by Harry Thorne, Frieze, September 16, 2019
From most angles, the building is imposing, its four floors of poured concrete and vast outdoor space amounting to over 10,000 square metres. But there is charm, also, with the various isolated renovation projects that have been undertaken over the years uniting elements of art deco and art nouveau with the raw simplicity of early-20th-century industrial German architecture and the exposed guts of the building’s century-old infrastructure. Like the joyously dramatic stained-glass window that crowns the entrance, its panes depicting a fist brandishing lightning bolts, the building unites brute functionality and aesthetic flourish in a manner that can only be described as delightfully clunky.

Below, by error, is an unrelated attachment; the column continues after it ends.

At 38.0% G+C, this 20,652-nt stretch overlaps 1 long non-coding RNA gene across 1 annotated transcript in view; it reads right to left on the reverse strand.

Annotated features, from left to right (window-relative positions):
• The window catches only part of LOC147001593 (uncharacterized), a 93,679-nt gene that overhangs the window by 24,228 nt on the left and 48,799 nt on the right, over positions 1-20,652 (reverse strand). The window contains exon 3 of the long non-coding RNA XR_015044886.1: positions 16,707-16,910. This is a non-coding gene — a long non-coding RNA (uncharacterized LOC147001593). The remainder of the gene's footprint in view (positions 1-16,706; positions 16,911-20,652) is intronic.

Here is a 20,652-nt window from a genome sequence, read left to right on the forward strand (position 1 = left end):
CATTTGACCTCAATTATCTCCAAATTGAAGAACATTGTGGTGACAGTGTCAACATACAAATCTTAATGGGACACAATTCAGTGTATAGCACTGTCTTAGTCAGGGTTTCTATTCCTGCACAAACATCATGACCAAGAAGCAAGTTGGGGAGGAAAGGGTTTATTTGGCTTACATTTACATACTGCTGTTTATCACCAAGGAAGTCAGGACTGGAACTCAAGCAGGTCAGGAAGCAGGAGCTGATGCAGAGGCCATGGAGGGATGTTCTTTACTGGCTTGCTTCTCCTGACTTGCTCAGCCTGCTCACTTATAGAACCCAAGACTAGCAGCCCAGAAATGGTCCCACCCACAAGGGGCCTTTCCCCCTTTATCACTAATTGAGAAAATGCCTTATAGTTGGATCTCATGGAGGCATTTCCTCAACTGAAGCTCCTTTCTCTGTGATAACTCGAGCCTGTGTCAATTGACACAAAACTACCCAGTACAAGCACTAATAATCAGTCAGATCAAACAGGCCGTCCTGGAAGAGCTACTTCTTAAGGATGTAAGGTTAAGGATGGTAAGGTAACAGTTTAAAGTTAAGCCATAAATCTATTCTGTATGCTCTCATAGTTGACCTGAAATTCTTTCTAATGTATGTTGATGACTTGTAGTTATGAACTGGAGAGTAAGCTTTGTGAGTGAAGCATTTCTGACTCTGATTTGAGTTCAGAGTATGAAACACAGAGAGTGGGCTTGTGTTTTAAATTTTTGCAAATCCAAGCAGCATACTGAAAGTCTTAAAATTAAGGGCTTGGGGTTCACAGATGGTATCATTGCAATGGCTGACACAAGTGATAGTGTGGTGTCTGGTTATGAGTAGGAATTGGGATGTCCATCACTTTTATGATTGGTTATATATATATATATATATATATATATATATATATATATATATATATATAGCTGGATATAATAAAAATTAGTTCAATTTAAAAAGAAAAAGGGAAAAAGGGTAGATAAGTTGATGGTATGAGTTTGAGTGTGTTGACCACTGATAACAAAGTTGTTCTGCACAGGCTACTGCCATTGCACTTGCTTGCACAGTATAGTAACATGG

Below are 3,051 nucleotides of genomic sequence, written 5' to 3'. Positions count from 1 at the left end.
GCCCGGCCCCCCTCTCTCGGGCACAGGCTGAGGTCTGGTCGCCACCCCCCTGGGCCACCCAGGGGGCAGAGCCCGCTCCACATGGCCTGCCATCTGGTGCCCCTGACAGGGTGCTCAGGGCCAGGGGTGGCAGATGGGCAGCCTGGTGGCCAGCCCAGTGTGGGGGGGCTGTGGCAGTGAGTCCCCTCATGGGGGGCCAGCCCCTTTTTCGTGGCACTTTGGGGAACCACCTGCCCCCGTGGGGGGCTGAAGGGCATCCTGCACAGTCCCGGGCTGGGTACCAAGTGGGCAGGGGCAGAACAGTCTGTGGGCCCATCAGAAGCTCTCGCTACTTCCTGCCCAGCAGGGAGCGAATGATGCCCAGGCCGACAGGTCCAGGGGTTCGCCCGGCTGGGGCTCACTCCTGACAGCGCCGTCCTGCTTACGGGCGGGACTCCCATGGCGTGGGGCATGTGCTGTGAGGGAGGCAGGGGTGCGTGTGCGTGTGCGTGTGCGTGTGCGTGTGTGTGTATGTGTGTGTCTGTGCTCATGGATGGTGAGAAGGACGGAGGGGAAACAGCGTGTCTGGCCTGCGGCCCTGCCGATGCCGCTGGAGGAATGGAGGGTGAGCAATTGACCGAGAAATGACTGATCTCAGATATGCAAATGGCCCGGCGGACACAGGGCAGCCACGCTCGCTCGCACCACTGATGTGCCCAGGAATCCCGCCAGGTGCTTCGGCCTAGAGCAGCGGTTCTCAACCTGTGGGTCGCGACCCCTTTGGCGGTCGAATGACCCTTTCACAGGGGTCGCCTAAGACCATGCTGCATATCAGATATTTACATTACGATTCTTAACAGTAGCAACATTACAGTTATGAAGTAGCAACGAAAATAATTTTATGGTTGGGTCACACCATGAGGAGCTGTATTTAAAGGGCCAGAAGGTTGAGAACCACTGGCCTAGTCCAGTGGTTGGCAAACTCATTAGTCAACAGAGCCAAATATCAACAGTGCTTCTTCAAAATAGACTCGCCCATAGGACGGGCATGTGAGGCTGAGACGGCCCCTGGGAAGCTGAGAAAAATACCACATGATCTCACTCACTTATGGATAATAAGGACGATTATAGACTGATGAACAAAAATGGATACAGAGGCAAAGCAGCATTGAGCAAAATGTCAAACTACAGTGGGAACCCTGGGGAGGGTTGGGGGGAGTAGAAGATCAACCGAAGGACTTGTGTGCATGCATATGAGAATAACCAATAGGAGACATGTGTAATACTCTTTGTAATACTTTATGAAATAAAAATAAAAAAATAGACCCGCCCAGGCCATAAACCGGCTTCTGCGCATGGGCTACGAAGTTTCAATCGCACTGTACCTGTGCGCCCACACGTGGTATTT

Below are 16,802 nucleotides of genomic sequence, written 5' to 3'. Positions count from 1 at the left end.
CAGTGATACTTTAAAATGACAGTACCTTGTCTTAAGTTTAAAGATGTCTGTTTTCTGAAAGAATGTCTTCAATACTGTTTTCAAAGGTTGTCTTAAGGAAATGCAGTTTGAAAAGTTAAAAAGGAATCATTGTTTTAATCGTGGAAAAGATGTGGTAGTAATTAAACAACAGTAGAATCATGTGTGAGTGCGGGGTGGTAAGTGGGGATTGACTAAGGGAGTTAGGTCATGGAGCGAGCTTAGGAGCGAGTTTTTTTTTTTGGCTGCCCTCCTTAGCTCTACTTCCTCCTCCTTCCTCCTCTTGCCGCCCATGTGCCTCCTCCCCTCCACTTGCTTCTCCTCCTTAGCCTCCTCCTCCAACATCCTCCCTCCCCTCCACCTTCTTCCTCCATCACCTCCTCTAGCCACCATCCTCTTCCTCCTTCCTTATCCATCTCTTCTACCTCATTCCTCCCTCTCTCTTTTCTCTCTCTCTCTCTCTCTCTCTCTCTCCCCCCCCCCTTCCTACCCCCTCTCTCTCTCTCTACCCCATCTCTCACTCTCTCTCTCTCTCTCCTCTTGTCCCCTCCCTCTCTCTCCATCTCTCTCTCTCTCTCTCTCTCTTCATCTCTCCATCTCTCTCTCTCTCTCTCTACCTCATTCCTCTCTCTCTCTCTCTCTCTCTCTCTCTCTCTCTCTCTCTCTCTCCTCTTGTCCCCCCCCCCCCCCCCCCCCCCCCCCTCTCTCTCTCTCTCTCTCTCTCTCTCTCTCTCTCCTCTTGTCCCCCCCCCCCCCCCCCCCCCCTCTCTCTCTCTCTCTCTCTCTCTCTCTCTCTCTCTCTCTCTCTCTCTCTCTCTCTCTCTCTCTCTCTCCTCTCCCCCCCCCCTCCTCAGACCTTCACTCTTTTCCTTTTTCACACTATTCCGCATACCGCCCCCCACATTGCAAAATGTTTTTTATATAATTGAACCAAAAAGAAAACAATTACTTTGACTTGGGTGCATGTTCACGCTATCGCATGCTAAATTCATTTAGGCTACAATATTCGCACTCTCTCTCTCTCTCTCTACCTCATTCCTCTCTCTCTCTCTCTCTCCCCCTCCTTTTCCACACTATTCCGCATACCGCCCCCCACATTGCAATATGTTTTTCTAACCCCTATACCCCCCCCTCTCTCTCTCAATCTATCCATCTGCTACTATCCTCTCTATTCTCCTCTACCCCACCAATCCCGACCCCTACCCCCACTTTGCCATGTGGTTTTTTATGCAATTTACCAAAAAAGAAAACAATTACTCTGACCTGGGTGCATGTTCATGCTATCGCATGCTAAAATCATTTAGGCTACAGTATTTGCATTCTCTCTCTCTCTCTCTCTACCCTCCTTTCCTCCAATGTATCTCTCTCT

This article is only vaguely related to my thesis since I am investigating the use of light for my project, and without electricity, there would be no artificial light. I do think what they are doing at this power plant is very interesting by directly investing into the arts community, but also their aesthetic choices. They take something that is typically seen as dirty and grimy, all of machines turning over and grinding away and trying to turn it into something beautiful. I’m not saying that I want to make crime seem beautiful, but trying to turn the situation around in an alternative way is interesting.